As Chairman of this Subcommittee, I have been consistently supportive of our bilateral relationship with Mexico, committed to our security partnership, and to helping Mexico reform and improve its justice system.  Our commercial relationship with Mexico is strong and vital.  Today, I feel the same way.  I am optimistic about Mexico's energy reforms, the growth of its middle class, and the increasingly close trade and diplomatic relationship we share. 
But our significant and growing bilateral cooperation must also come with the ability to resolve important issues, particularly along our shared border.  I firmly believe that Sgt. Tahmooressi meant no harm, nor did he willfully violate Mexican law when he crossed the border. Now, he has spent over 6 months in prison for what amounts to a wrong turn. I’m disappointed that more could not be done to address this situation in a more timely manner.  The fact is that Mexican citizens violate U.S. law on a regular and continuing basis, illegally crossing our Southern border. Mexican officials respond by asking the U.S. for compassion and amnesty for their citizens to remain in the U.S.  But frankly, compassion goes both ways.  Mexico does not have the ability to provide Sgt. Tahmooressi with the care he needs.  Our war hero needs to come home.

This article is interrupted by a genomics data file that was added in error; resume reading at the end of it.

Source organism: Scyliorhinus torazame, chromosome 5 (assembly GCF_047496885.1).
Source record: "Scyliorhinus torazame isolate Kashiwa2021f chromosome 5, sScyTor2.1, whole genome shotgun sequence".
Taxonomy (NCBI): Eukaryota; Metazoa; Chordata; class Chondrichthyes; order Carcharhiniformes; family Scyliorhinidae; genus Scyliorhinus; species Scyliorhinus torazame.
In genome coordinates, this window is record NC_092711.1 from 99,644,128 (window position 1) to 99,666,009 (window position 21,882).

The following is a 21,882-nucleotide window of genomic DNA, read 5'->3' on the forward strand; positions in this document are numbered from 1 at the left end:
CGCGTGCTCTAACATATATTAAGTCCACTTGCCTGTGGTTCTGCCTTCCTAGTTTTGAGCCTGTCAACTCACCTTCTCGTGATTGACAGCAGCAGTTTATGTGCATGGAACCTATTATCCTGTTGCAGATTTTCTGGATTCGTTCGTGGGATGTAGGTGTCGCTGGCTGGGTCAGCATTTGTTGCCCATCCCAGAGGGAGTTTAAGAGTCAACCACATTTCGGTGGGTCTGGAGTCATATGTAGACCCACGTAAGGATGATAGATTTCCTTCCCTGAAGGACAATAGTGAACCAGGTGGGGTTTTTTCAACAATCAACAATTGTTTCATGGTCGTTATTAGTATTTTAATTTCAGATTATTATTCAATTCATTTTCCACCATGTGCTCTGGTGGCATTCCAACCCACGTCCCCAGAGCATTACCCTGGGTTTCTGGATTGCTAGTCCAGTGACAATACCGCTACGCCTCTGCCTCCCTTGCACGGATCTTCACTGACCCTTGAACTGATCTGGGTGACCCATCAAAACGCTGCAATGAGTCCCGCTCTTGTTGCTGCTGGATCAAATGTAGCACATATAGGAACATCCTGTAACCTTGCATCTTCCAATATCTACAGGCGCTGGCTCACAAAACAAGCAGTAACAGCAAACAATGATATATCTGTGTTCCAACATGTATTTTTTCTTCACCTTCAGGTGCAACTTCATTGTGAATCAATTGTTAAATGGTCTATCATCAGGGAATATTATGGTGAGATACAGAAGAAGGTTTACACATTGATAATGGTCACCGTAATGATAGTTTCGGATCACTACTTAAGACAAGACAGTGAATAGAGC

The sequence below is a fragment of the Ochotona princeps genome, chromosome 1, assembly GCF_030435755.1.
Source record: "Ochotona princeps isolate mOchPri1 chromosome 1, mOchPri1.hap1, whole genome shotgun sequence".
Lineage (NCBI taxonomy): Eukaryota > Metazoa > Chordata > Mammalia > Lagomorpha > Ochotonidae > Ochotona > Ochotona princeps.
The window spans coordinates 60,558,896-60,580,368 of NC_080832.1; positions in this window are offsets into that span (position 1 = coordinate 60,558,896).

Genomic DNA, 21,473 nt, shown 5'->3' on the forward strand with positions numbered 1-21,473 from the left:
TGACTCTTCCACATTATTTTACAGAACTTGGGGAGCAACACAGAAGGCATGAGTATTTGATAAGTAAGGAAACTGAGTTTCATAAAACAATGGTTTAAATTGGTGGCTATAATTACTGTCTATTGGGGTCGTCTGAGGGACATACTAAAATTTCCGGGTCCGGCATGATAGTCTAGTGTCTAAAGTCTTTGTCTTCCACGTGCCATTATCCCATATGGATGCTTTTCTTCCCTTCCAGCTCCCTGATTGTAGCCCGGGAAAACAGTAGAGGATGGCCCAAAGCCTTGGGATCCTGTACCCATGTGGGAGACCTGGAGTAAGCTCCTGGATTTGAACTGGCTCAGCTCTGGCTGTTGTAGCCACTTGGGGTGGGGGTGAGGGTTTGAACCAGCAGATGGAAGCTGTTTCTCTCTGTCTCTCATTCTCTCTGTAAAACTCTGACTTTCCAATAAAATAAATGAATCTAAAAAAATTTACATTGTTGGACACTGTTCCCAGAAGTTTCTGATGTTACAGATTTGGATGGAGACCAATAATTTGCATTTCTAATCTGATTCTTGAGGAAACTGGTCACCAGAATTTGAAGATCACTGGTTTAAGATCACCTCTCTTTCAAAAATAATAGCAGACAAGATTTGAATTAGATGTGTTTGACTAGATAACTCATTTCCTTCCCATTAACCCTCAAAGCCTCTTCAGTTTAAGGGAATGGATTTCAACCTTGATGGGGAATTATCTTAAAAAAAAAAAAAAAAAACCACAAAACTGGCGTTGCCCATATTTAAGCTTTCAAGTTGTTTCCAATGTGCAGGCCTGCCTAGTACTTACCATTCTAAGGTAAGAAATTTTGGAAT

Last week, I spoke with the Mexican Attorney General who explained that while Sgt. Tahmooressi had broken Mexican law by approaching the border with weapons, his combat-related PTSD could not be adequately treated in Mexico. The good news is, the Attorney General explained to me, and, I understand, to Chairman Royce separately, that he has the authority within Mexican law to dismiss Sgt. Tahmooressi’s case on humanitarian grounds once he has expert testimony that verifies his combat-specific PTSD diagnosis.  Chairman Royce and I obtained the appropriate expert medical reports and forwarded them to the Mexican Attorney General’s desk this past Friday. 
In addition, at the court hearing yesterday, a Mexican psychologist submitted his official diagnosis confirming Andrew’s PTSD.  Now with all the information available to him, I am confident that Attorney General Murillo Karam will very soon order the release of Andrew so that he can begin his treatment and move forward with his life back home with his family and friends.
Once again, we are asking our men and women in uniform to embark on the mission of fighting on behalf of our nation in our war against the terrorist organization, ISIS.  Making sure that Sgt. Tahmooressi is brought home and provided the treatment he needs demonstrates to our military men and women who are in harm’s way that America stands up for their soldiers and Marines.  That is how it should be. 
I look forward to hearing from all the witnesses and thank you all again for being here.
Rep. Matt Salmon (AZ-05) serves on the House Committee on Foreign Affairs as Chairman of the Subcommittee on the Western Hemisphere. He is also a member of the House Committee on Education and the Workforce.